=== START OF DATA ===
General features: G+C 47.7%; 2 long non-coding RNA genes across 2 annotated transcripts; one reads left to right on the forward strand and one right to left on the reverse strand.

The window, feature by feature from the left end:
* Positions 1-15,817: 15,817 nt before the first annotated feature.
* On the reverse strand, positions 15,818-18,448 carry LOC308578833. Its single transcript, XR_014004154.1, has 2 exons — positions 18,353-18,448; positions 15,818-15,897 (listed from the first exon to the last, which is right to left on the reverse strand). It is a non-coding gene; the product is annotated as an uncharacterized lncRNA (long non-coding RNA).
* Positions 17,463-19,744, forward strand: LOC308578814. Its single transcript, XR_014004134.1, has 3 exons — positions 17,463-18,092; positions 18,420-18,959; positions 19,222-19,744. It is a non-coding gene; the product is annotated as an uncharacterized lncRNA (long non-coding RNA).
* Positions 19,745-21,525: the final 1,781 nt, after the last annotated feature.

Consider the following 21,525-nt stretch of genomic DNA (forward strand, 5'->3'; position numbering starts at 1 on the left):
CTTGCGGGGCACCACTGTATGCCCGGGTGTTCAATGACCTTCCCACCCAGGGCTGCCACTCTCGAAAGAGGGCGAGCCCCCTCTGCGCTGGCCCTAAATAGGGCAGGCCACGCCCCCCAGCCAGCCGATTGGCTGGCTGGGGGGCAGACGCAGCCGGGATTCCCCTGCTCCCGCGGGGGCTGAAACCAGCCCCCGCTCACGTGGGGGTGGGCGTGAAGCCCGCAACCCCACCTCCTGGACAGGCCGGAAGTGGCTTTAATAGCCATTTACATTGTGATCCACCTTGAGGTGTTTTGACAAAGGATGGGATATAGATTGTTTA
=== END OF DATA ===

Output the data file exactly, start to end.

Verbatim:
General features: G+C 47.7%; 2 long non-coding RNA genes across 2 annotated transcripts; one reads left to right on the forward strand and one right to left on the reverse strand.

The window, feature by feature from the left end:
* Positions 1-15,817: 15,817 nt before the first annotated feature.
* On the reverse strand, positions 15,818-18,448 carry LOC308578833. Its single transcript, XR_014004154.1, has 2 exons — positions 18,353-18,448; positions 15,818-15,897 (listed from the first exon to the last, which is right to left on the reverse strand). It is a non-coding gene; the product is annotated as an uncharacterized lncRNA (long non-coding RNA).
* Positions 17,463-19,744, forward strand: LOC308578814. Its single transcript, XR_014004134.1, has 3 exons — positions 17,463-18,092; positions 18,420-18,959; positions 19,222-19,744. It is a non-coding gene; the product is annotated as an uncharacterized lncRNA (long non-coding RNA).
* Positions 19,745-21,525: the final 1,781 nt, after the last annotated feature.

Consider the following 21,525-nt stretch of genomic DNA (forward strand, 5'->3'; position numbering starts at 1 on the left):
CTTGCGGGGCACCACTGTATGCCCGGGTGTTCAATGACCTTCCCACCCAGGGCTGCCACTCTCGAAAGAGGGCGAGCCCCCTCTGCGCTGGCCCTAAATAGGGCAGGCCACGCCCCCCAGCCAGCCGATTGGCTGGCTGGGGGGCAGACGCAGCCGGGATTCCCCTGCTCCCGCGGGGGCTGAAACCAGCCCCCGCTCACGTGGGGGTGGGCGTGAAGCCCGCAACCCCACCTCCTGGACAGGCCGGAAGTGGCTTTAATAGCCATTTACATTGTGATCCACCTTGAGGTGTTTTGACAAAGGATGGGATATAGATTGTTTA